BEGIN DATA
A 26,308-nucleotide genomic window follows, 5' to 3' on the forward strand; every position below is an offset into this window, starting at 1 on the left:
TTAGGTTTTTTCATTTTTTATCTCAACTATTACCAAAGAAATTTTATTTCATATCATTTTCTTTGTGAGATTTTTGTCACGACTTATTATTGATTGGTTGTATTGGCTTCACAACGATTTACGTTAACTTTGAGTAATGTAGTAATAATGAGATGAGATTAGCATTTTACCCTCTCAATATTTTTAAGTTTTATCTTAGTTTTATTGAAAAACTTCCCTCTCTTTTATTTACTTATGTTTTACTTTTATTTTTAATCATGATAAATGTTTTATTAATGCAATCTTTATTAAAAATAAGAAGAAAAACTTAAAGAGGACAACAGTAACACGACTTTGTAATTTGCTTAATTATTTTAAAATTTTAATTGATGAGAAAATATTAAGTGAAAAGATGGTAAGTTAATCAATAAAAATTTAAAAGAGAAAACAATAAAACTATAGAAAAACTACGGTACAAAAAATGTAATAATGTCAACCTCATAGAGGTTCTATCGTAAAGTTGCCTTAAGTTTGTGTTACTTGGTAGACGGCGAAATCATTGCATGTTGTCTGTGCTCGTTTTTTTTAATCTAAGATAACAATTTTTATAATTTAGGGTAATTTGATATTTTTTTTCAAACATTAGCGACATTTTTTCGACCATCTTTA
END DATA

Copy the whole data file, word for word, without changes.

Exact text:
A 26,308-nucleotide genomic window follows, 5' to 3' on the forward strand; every position below is an offset into this window, starting at 1 on the left:
TTAGGTTTTTTCATTTTTTATCTCAACTATTACCAAAGAAATTTTATTTCATATCATTTTCTTTGTGAGATTTTTGTCACGACTTATTATTGATTGGTTGTATTGGCTTCACAACGATTTACGTTAACTTTGAGTAATGTAGTAATAATGAGATGAGATTAGCATTTTACCCTCTCAATATTTTTAAGTTTTATCTTAGTTTTATTGAAAAACTTCCCTCTCTTTTATTTACTTATGTTTTACTTTTATTTTTAATCATGATAAATGTTTTATTAATGCAATCTTTATTAAAAATAAGAAGAAAAACTTAAAGAGGACAACAGTAACACGACTTTGTAATTTGCTTAATTATTTTAAAATTTTAATTGATGAGAAAATATTAAGTGAAAAGATGGTAAGTTAATCAATAAAAATTTAAAAGAGAAAACAATAAAACTATAGAAAAACTACGGTACAAAAAATGTAATAATGTCAACCTCATAGAGGTTCTATCGTAAAGTTGCCTTAAGTTTGTGTTACTTGGTAGACGGCGAAATCATTGCATGTTGTCTGTGCTCGTTTTTTTTAATCTAAGATAACAATTTTTATAATTTAGGGTAATTTGATATTTTTTTTCAAACATTAGCGACATTTTTTCGACCATCTTTA